Yvonne Rainer to perform two of her works at the American Dance Institute in Rockville


Unknown performance at Judson Memorial Church in 1963. (Al Giese/Courtesy of Fales Library and Special Collections)
Sarah Kaufman
Dance critic April 18

In the 1960s, simple was radical. Performers who did nothing more than walk around onstage, or run around, were called revolutionary.

Choreographer Yvonne Rainer called it dance. With the Judson Dance Theater, a group that she and like-minded avant-gardists formed in New York’s Greenwich Village, Rainer put ordinary, everyday movement on display as art.

Sarah Kaufman received the 2010 Pulitzer Prize for Criticism and has been The Washington Post's dance critic since 1996. But after logging serious sit-time in opera houses, black boxes, folding chairs and dive bars, what moves her most is seeing grace happen where she least expects it. View Archive

Her 1965 “No Manifesto” was a rallying cry for postmodern dance to reject what she saw as the excesses of ballet and other dance forms. “No to spectacle. No to virtuosity,” Rainer wrote. “No to transformations and magic and make-believe. . . . No to moving or being moved.”

Eventually, much of what Rainer helped promote became mainstream. Natural movement, household props, film, minimalist music: These and other once-radical ideas are commonplace in contemporary dance. But Rainer, 79, hasn’t stopped pushing boundaries.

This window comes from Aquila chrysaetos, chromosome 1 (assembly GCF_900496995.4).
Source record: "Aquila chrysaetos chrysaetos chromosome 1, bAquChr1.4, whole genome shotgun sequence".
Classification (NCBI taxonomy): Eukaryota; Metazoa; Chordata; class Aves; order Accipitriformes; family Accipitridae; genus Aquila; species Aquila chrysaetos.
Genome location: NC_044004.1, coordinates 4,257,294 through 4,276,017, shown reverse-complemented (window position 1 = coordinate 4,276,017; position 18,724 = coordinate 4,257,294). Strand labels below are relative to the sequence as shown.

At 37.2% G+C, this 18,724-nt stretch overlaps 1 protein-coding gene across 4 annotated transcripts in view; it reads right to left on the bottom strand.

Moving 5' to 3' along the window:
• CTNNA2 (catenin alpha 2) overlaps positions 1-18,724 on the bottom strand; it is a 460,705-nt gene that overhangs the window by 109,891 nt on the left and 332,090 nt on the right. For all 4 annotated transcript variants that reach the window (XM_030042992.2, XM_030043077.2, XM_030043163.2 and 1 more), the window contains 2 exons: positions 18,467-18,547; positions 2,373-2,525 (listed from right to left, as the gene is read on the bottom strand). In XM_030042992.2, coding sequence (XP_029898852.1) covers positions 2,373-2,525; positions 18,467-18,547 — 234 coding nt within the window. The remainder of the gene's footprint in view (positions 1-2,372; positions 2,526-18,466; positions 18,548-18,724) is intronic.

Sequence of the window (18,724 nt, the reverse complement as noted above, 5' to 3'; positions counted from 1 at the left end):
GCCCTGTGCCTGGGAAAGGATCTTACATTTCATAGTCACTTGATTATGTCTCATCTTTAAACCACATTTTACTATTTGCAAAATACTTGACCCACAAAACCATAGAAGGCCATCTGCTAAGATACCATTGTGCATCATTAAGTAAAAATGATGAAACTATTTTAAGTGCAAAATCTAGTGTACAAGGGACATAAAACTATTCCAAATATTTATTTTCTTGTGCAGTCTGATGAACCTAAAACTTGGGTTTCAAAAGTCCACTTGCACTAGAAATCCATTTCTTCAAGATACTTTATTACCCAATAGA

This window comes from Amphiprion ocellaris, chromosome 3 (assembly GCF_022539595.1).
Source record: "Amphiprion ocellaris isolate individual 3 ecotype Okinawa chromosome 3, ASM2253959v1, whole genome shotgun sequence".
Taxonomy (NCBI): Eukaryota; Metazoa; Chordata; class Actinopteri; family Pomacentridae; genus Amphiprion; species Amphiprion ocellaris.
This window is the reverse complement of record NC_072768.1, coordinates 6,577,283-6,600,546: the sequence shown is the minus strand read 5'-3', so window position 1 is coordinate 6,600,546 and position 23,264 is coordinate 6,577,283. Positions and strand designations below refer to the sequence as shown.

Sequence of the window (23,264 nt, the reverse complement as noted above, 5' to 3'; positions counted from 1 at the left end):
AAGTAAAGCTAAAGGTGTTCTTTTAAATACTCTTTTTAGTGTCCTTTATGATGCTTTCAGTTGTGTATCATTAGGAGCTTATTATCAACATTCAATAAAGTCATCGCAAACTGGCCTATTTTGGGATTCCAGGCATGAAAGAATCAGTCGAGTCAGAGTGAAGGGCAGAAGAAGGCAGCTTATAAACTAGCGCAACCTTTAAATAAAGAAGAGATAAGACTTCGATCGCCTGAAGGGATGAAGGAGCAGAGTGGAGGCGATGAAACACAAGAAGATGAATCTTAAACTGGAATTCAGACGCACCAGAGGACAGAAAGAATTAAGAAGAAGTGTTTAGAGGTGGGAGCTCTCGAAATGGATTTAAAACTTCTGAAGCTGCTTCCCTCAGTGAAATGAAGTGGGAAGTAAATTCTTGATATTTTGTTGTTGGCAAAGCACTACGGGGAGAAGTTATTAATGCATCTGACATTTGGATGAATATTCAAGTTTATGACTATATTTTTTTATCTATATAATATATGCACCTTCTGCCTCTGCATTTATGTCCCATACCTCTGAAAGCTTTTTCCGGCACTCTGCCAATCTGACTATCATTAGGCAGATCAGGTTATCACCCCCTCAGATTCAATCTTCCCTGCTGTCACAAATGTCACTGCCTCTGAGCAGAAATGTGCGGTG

On Friday and Saturday, she brings a group of dancers to Rockville’s American Dance Institute (ADI) to perform two of her recent works: “Assisted Living: Good Sports 2” (2011) and “Assisted Living: Do You Have Any Money?” (2013). The first sprang from sports photos she cut out of newspapers. In the second, the dancers recite texts by economist John Maynard Keynes, anarchist Emma Goldman and others.


Photograph of Yvonne Rainer’s “Parts of Some Sextets” at the Wadsworth Athenaeum, Hartford, Connecticut on March 23, 1965. (Peter Moore/© Barbara Moore/Licensed by VAGA, NY. Courtesy of Fales Library and Special Collections)

In conjunction with her visit, ADI and the Dance Heritage Coalition are presenting an exhibit in the ADI lobby on the history of Judson Dance Theater and the birth of postmodern dance. To which I say: Yes to being reminded of creative flamethrowers.

Yvonne Rainer

“Assisted Living: Good Sports 2” and “Assisted Living: Do You Have Any Money?” at 8 p.m. Friday and Saturday at American Dance Institute, 1570 E. Jefferson St., Rockville. 301-984-3003 or 866-811-4111 or visit www.americandance.org.

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